Pocket Gophers May Be the First Non-Human Mammal to ‘Farm’
The rodents don’t plant, of course, but they do tend to roots in their tunnels that they then eat
Beneath North and Central American grasslands, pocket gophers dig labyrinths of winding tunnels hundreds of feet long. Now, researchers have found that the rodent architects may also be farmers, tending to underground roots they harvest for food.
As the gophers construct their large tunnels, they turn over the soil, aerating it in the process, and munch on roots that grow and hang in the tunnels over time, reports Evrim Yazgin for Cosmos. The behavior is not advanced agriculture, but it is a carefully managed food production system that provides the optimal conditions for root growth, Oliver Whang reports for the New York Times. This week, details on the mammal’s root cropping behaviors were published in Current Biology.
Pocket gophers are brown rodents about the size of a Guinea pig. Their diet consists of roots, stems, and some weeds and grasses above ground, reports Science’s Katherine Irving. The gophers spend most of their time underground and only venture to the outside world to forage for food or mate.
To find out how and why the gophers construct large tunnels on their plant-based diets, scientists at the University of Florida dug trenches around three gopher tunnel sections in a Gainesville pasture and placed oil barrels at each trench to keep them out, Science reports. From here, the team photographed the blocked sections and noticed that roots grew and filled the areas, whereas, in the places left open for the gophers to roam, the roots stayed short.
The researchers then calculated the daily root growth to determine how much of the gopher’s energy needs could be met by harvesting the roots, a statement explains. Previously, it was thought that the gophers survived by eating away at roots they encountered while constructing their tunnels. Based on the calculations, the scientists found that the energy needed to dig a tunnel is too much to be supported by the roots that gophers eat while excavating it, but if they eat roots grown in other tunnels that are already dug, they can meet the energy expenditure, reports Sofia Quaglia for National Geographic.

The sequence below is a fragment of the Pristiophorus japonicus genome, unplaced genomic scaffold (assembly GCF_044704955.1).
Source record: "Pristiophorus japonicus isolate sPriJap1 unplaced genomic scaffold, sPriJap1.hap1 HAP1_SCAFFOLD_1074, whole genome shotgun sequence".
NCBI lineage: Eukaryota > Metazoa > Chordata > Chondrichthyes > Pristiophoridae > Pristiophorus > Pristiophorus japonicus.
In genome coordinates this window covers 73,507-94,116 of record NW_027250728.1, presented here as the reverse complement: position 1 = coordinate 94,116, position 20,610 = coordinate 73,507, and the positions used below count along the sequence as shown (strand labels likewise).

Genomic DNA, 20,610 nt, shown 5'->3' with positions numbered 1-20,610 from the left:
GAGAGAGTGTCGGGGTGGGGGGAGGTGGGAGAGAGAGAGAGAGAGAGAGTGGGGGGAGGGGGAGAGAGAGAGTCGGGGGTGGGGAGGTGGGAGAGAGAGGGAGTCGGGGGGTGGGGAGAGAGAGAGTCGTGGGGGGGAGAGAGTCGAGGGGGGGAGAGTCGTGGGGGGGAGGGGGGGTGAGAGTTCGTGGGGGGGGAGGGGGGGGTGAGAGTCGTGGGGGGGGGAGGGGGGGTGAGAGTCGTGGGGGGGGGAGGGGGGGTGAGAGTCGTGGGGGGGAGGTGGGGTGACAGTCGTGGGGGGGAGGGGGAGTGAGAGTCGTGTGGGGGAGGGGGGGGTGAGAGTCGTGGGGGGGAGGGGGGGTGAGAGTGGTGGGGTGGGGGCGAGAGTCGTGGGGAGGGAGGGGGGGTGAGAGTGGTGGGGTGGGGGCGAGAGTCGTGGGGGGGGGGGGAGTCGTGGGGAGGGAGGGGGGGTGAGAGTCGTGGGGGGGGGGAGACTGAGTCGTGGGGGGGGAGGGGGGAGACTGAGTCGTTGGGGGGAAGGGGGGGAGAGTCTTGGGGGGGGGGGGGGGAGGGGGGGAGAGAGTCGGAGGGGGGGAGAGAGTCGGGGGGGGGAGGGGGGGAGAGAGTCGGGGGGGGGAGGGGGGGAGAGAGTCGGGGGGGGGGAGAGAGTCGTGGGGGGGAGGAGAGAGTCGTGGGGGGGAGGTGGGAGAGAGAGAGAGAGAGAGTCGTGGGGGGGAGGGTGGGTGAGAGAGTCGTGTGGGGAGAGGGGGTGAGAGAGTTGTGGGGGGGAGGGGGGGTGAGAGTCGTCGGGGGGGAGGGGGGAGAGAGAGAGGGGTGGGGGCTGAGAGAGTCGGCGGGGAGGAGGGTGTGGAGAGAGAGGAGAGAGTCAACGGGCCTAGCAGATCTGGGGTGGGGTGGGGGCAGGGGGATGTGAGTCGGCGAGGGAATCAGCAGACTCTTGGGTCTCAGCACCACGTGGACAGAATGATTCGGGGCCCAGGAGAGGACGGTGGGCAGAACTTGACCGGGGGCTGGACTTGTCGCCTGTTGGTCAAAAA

Through building and maintaining the extended networks of tunnels, the gophers create an environment for roots to thrive. The animals also scatter their poop and urine within the tunnels, which fertilize the growing roots, per National Geographic. “They’re providing this perfect environment for roots to grow and fertilizing them with their waste,” says Veronica Selden, a zoologist at the University of Florida and the study’s first author, in a statement. When the potato-sized mammals nibble on the dangling roots, they also encourage growth.
“You’re a small mammal going along, and you encounter a large root, and you bite it off, but it’s not very digestible because it has a lot of lignin or celluloses, it’s tough, it’s hard,” says Francis Putz, an ecologist and study author at the University of Florida, to National Geographic. “But in response to being cropped, that root will make many small roots, and those will be really tasty and more digestible.” By harvesting the root crops, the gophers can supply 21 to 62 percent of their energy needs, making up the rest of the calories needed to continue their burrowing habits.
While some experts argue that the gophers aren't technically farming because they don’t plant, weed or distribute their crops, the researchers involved in this new study think the finding opens up the possibility that other ground-dwelling rodents could have behaviors that qualify as husbandry too.